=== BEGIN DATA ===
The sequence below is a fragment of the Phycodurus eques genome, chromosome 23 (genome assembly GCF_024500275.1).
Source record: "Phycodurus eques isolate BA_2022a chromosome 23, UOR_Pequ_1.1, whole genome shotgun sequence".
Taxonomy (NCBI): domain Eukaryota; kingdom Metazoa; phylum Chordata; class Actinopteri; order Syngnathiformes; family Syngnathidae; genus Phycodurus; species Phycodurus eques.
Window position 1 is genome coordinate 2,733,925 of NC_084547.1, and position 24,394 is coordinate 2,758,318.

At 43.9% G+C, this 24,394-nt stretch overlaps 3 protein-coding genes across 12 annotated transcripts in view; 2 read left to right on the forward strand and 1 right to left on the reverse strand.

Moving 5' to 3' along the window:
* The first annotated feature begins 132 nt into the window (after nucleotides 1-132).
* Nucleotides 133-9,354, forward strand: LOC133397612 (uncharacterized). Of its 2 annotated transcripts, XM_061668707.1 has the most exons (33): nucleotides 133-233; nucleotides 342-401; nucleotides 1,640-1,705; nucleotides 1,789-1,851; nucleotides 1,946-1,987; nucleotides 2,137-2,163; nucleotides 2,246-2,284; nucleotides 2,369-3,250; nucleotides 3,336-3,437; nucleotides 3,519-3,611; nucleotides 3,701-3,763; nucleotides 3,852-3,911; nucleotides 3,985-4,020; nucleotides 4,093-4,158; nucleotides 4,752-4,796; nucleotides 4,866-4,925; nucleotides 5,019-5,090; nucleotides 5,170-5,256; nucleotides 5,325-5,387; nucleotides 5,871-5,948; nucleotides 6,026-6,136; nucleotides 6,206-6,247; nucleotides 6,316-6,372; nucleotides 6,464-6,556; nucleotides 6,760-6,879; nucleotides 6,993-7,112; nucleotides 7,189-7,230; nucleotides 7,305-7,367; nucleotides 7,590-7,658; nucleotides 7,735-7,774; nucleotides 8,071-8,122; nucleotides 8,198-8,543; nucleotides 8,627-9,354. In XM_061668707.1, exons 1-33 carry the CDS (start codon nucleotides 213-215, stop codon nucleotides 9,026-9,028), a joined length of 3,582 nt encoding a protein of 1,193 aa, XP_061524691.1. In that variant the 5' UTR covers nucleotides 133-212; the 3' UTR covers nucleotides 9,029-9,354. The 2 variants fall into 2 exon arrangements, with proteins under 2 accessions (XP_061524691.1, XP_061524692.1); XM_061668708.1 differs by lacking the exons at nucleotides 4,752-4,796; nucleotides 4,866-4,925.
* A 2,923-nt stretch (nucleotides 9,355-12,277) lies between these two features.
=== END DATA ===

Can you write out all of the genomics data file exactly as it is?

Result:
The sequence below is a fragment of the Phycodurus eques genome, chromosome 23 (genome assembly GCF_024500275.1).
Source record: "Phycodurus eques isolate BA_2022a chromosome 23, UOR_Pequ_1.1, whole genome shotgun sequence".
Taxonomy (NCBI): domain Eukaryota; kingdom Metazoa; phylum Chordata; class Actinopteri; order Syngnathiformes; family Syngnathidae; genus Phycodurus; species Phycodurus eques.
Window position 1 is genome coordinate 2,733,925 of NC_084547.1, and position 24,394 is coordinate 2,758,318.

At 43.9% G+C, this 24,394-nt stretch overlaps 3 protein-coding genes across 12 annotated transcripts in view; 2 read left to right on the forward strand and 1 right to left on the reverse strand.

Moving 5' to 3' along the window:
* The first annotated feature begins 132 nt into the window (after nucleotides 1-132).
* Nucleotides 133-9,354, forward strand: LOC133397612 (uncharacterized). Of its 2 annotated transcripts, XM_061668707.1 has the most exons (33): nucleotides 133-233; nucleotides 342-401; nucleotides 1,640-1,705; nucleotides 1,789-1,851; nucleotides 1,946-1,987; nucleotides 2,137-2,163; nucleotides 2,246-2,284; nucleotides 2,369-3,250; nucleotides 3,336-3,437; nucleotides 3,519-3,611; nucleotides 3,701-3,763; nucleotides 3,852-3,911; nucleotides 3,985-4,020; nucleotides 4,093-4,158; nucleotides 4,752-4,796; nucleotides 4,866-4,925; nucleotides 5,019-5,090; nucleotides 5,170-5,256; nucleotides 5,325-5,387; nucleotides 5,871-5,948; nucleotides 6,026-6,136; nucleotides 6,206-6,247; nucleotides 6,316-6,372; nucleotides 6,464-6,556; nucleotides 6,760-6,879; nucleotides 6,993-7,112; nucleotides 7,189-7,230; nucleotides 7,305-7,367; nucleotides 7,590-7,658; nucleotides 7,735-7,774; nucleotides 8,071-8,122; nucleotides 8,198-8,543; nucleotides 8,627-9,354. In XM_061668707.1, exons 1-33 carry the CDS (start codon nucleotides 213-215, stop codon nucleotides 9,026-9,028), a joined length of 3,582 nt encoding a protein of 1,193 aa, XP_061524691.1. In that variant the 5' UTR covers nucleotides 133-212; the 3' UTR covers nucleotides 9,029-9,354. The 2 variants fall into 2 exon arrangements, with proteins under 2 accessions (XP_061524691.1, XP_061524692.1); XM_061668708.1 differs by lacking the exons at nucleotides 4,752-4,796; nucleotides 4,866-4,925.
* A 2,923-nt stretch (nucleotides 9,355-12,277) lies between these two features.